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VII. Read the text above once again and choose the sentence summarizing it:

1. Engineering mistakes help build longer tunnels.

2. The Hoosac Tunnel is the landmark in hard-rock tunneling.

3. Nitroglycerin and compressed air drills were used for the first time.

4. The use of different devices and engineering mistakes make tunnel construction go ahead.

5. The construction of the Hoosac Tunnel was rich in engineering failures.

VIII. Arrange the words relating to “construction” from the list below into thematic groups: Gigantic, brick, completing, canal, basic, steel, railway, large, massive, wooden, complex, bridge, tunnel, starting, project, building, heavy, solid, road, huge, fiberglass, industrial, house, beginning, proceeding with, clay, concrete

kinds of construction



stages of construction





Text 4: Seikan Tunnel

The Seikan Tunnel is a 53.85 km (33.49 mile) railway tunnelin Japan, with a 23.3 km (14.5 mile) portion under the seabed. Although it is thelongest railway tunnelin the world, faster and cheaper air travel has left the Seikan Tunnel comparatively underutilized. Typical tunnel cross section.(1) Main tunnel, (2) service tunnel, (3) pilot tunnel, (4) connecting gallery

I. Arrange the parts of the text according to the following plan:

1. The history of the construction,

2. Surveying, construction and geology,

3. Maintenance

The undersea portion of the tunnel consists of volcanic rock, pyroclastic rock, and sedimentary rock.The area is folded into a nearly verticalanticline, which means that the youngest rock is in the centre of the Strait, and encountered last. Divided roughly into thirds, the Honshū side consists of volcanic rocks (andesite, basalt etc); the Hokkaidō side consists of sedimentary rocks and the centre portion consists of sand-like mudstone. Igneous intrusions and faults caused crushing of the rock and complicated the tunnelling procedures.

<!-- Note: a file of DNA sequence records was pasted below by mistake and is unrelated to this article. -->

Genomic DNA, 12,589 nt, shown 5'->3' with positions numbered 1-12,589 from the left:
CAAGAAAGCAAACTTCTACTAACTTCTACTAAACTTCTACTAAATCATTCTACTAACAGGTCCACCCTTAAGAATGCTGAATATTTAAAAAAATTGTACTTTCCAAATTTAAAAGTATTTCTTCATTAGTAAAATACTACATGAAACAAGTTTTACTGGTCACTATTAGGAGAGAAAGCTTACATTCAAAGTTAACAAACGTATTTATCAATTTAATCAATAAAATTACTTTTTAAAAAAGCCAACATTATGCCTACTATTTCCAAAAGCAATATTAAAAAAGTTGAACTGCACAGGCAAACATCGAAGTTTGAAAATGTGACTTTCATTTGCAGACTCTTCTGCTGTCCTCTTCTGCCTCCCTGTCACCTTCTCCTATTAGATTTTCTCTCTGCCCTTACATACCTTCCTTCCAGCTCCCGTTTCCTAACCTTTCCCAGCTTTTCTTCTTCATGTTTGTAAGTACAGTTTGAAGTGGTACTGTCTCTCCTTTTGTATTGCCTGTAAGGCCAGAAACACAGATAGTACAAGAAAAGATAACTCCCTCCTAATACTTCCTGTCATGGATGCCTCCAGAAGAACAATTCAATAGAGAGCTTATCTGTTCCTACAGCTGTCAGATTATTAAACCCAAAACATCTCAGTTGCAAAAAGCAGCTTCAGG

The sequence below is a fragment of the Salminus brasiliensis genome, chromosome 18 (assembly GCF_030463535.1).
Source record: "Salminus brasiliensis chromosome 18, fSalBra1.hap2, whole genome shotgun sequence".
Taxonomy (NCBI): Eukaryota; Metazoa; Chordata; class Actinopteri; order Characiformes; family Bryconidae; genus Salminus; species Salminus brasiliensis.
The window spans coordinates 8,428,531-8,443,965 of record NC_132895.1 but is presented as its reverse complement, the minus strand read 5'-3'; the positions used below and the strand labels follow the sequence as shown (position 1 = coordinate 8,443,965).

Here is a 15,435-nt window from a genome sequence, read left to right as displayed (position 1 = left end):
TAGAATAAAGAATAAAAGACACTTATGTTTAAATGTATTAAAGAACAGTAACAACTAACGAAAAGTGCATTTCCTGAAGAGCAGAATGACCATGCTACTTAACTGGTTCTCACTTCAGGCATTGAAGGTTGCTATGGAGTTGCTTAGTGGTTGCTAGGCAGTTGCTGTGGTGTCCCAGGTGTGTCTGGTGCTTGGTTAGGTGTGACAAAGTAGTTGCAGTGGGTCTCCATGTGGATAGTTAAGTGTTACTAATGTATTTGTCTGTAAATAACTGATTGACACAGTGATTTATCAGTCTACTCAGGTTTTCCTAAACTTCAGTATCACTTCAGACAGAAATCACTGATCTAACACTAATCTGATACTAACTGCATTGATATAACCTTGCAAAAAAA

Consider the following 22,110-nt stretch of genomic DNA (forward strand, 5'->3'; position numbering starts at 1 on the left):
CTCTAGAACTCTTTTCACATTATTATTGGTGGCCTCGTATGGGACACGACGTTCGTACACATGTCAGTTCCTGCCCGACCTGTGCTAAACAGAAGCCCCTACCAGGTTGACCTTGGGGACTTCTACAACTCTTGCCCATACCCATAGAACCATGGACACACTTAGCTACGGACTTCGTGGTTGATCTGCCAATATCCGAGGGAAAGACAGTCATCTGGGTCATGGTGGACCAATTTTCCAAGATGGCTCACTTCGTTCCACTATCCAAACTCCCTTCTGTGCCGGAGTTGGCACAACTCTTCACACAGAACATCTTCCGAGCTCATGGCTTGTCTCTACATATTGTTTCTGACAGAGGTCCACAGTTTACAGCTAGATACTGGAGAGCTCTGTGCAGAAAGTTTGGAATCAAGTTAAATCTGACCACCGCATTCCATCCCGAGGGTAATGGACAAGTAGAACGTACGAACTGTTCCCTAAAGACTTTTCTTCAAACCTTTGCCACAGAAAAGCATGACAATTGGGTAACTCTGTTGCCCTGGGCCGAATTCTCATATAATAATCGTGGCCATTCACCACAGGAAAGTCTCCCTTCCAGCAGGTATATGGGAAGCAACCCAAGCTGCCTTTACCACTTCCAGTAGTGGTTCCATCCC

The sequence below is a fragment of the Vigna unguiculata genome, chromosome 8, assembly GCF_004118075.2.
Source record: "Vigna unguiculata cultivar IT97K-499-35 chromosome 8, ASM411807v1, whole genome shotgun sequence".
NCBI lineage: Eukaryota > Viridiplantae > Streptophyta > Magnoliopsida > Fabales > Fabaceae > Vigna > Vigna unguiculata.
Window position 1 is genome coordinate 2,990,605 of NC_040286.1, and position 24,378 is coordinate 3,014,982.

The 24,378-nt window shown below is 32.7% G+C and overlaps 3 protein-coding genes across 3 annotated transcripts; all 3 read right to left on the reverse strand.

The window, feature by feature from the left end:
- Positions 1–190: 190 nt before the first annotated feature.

In September 1971, the decision was made to commence work on the tunnel. Arduous construction in difficult geological conditions proceeded. 34 workers were killed during construction. On January 27,1983, Japanese Prime MinisterYasuhiro Nakasonepressed a switch that set off a blast that completed the pilot tunnel. The tunnel was opened onMarch 13,1988, at a cost of 538.4 billion yen (US$3.6 billion). Once the tunnel was completed, all railway transport between Honshū and Hokkaidō utilised the tunnel. However, for passenger transport, 90% of people use air due to the speed and cost. For example, to travel betweenTokyoandSapporoby train takes more than 10 hours and 30 minutes, with several transfers. By air, the journey is 3 hours and 30 minutes.

Beneath the Tsugaru Strait, the use of a tunnel boring machine (TBM)was abandoned after less than 2 km due to the variable nature of the rock and difficulty in accessing the face for advanced grouting. Blasting with dynamite and mechanical picking were then used to excavate.

A 2002 report by Michitsugu Ikuma described, for the undersea section, that "the tunnel structure appears to remain in a good condition". The amount of inflow has been decreasing with time, although it "increases right after a large earthquake".

Tunnelling occurred simultaneously from both the northern and southern ends. The dry land portions were tackled with traditional mountain tunnelling techniques, with a single main tunnel. However, for the 23.3 km undersea portion, three bores were excavated with increasing diameters respectively: an initial pilot tunnel, a service tunnel, and finally the main tunnel. The service tunnel was periodically connected to the main tunnel with a series of connecting shafts, at 600 to 1,000 m intervals. The pilot tunnel served as the service tunnel for the 5 km centre portion.

Surveying started in 1946. In 1971, 25 years later, construction began. In August 1982, less than 700 m remained to be excavated. First contact between the two sides was in 1983. TheTsugaru Straithas eastern and western necks, both approximately 20 km across. Initial surveys undertaken in 1946 indicated that the eastern neck was up to 200 m deep with volcanic geology. The western neck had a maximum depth of 140 m and geology consisting mostly of sedimentary rocks of theNeogene period. The western neck was selected, with its conditions considered favourable for tunnelling.


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